Japanese equipment site, (in Japanese):

Picture of plastic version

Picture of metal version

Prices without motor, in yen, 18,000    $160 USD

Prices with motor, in yen, 59,400           $530 USD

Less expensive versions can be purchased from Chinese Manufacturers.

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Six Publications that tell the stories and possibilities of SRI

SRI is a set of sustainable rice farming technologies that can help small farmers to significantly increase their rice yields. It is a low-input technology, which can be flexibly applied based on the local factors and farm conditions.

SRI methodology is based on four main principles that interact with each other:

  • Early, quick and healthy plant establishment
  • Reduced plant density
  • Improved soil conditions through enrichment with organic matter
  • Reduced and controlled water application

Based on these principles, farmers can adapt recommended SRI practices to respond to their agroecological and socioeconomic conditions. Adaptations are often done to accommodate changing weather patterns, soil conditions, labor availability, water control, access to organic inputs, and the decision whether to practice fully organic agriculture or not.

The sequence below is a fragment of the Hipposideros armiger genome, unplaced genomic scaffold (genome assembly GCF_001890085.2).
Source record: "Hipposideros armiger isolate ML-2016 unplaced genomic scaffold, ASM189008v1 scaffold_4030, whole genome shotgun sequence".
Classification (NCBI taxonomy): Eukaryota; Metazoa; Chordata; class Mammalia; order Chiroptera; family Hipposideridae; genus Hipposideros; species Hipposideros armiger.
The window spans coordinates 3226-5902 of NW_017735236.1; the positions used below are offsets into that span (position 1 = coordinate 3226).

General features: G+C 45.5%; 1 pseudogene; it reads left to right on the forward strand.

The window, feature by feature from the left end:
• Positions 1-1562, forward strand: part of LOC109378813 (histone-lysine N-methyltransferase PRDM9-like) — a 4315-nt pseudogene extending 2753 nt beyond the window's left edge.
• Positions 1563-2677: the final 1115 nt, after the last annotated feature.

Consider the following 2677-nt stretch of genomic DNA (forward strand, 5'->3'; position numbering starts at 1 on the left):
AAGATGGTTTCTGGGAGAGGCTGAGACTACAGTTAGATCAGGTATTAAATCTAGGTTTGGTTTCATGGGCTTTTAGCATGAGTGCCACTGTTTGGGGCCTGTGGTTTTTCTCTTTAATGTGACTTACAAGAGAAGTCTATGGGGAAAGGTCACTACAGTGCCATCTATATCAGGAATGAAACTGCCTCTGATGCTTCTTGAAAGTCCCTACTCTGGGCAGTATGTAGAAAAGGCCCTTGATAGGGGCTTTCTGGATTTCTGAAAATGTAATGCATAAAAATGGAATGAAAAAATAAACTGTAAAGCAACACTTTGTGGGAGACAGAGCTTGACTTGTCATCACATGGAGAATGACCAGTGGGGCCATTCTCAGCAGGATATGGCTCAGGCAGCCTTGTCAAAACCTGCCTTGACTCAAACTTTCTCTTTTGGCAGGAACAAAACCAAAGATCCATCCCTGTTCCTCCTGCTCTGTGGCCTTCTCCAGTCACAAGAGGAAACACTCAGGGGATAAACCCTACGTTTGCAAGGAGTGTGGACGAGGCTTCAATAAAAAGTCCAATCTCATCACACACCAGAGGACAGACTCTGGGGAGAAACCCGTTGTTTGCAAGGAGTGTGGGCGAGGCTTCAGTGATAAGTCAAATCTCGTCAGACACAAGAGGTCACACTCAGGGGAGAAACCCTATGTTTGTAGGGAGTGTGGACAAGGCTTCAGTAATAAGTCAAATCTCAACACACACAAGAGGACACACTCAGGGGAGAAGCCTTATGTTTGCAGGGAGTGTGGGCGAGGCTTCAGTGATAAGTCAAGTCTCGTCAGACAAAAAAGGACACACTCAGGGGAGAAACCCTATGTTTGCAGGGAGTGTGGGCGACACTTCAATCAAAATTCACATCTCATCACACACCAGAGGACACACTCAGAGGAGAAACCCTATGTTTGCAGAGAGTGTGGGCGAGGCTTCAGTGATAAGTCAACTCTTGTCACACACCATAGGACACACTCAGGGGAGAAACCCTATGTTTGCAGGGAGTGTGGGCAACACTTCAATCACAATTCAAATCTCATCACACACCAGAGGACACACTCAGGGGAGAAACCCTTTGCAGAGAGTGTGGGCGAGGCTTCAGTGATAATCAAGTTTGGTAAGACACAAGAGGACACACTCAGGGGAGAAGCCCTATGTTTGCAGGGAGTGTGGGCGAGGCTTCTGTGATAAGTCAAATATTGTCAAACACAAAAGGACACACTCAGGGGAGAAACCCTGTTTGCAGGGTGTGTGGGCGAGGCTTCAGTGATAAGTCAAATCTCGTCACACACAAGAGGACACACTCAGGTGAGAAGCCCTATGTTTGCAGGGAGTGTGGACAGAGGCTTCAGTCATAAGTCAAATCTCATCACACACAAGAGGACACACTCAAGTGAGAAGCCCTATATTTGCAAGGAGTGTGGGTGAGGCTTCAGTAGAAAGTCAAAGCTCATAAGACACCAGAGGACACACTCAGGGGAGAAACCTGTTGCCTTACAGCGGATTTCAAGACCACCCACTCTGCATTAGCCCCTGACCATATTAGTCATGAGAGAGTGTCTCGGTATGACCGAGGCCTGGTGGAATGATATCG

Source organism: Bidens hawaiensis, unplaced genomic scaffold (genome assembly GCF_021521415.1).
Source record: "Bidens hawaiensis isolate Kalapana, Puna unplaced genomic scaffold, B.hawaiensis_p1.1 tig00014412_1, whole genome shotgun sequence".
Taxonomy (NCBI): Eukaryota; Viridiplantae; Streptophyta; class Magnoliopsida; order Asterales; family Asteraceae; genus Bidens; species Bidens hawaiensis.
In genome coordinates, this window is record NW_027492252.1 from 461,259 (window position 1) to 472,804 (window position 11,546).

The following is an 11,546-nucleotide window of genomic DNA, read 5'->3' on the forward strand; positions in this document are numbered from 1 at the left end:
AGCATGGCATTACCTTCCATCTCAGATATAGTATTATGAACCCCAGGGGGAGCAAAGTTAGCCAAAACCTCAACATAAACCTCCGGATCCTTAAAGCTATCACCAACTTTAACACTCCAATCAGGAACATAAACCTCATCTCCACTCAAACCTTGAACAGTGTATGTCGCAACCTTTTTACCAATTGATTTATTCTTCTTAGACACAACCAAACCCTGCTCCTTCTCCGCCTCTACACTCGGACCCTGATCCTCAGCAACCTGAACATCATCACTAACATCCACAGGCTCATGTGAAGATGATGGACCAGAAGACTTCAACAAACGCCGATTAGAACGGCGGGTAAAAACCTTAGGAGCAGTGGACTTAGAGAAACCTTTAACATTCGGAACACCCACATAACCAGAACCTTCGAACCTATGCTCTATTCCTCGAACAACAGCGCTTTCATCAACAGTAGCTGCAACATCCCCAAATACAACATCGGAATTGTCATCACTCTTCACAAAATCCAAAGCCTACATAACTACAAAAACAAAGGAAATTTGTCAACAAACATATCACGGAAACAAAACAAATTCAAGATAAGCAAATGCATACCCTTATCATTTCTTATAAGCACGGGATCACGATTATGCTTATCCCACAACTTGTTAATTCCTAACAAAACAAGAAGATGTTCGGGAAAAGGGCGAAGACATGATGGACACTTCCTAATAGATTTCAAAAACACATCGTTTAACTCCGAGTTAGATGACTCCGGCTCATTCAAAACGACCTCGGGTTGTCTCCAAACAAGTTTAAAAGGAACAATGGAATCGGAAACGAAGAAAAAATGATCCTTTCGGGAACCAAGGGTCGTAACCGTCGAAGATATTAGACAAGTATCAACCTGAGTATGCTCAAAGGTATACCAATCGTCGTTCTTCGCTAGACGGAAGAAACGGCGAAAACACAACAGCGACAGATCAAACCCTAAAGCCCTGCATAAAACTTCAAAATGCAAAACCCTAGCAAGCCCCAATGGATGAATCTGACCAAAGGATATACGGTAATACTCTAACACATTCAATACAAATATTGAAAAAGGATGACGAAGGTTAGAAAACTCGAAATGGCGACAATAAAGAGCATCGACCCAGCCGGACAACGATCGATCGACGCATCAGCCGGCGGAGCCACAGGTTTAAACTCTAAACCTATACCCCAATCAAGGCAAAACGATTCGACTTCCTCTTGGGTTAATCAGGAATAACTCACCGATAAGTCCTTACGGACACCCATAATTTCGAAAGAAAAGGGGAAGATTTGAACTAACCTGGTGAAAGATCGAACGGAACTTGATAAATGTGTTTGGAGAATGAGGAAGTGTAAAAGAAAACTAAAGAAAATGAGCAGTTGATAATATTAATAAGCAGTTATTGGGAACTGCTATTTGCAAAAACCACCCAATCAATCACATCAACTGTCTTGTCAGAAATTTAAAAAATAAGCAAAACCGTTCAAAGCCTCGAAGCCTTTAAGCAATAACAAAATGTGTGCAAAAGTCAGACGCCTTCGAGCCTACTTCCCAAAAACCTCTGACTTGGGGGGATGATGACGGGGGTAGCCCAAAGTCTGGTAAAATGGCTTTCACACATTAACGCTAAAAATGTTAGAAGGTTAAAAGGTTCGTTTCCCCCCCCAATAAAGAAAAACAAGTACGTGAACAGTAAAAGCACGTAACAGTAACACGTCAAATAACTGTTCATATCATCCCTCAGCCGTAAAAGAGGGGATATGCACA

sri-cover1. From The System of Rice Intensification (SRI), Responses to Frequently Asked Questions, Norman Uphoff  Norman Uphoff has lead the worldwide movement to understand and promote SRI,  a work for which he has won numerous awards. His SRI FAQs is just one of an extraordinary number of publications he has produced.


2. SRI has been successfully adapted to many cultures andmore-rice environments. Here is a link to an excellent joint publication which highlights the successes that Oxfam, WWF and AfricaRice have all had with SRI.




3. Here is a link to the worldwide Leisa issue on SRI. This is an excellent introduction to SRI and how it has been adapted to local conditions by farmers, researchers, governmental organizations and NGOs.

4. Here is the SRI-Rice website at Cornell which is the most comprehensive resource in the world. There are academic articles, reports on conferences as well as how SRI has appeared in both the popular and business press worldwide. The site is media rich and it is possible to search for resources by country as well as language.  Monthly updates are provided in several forms.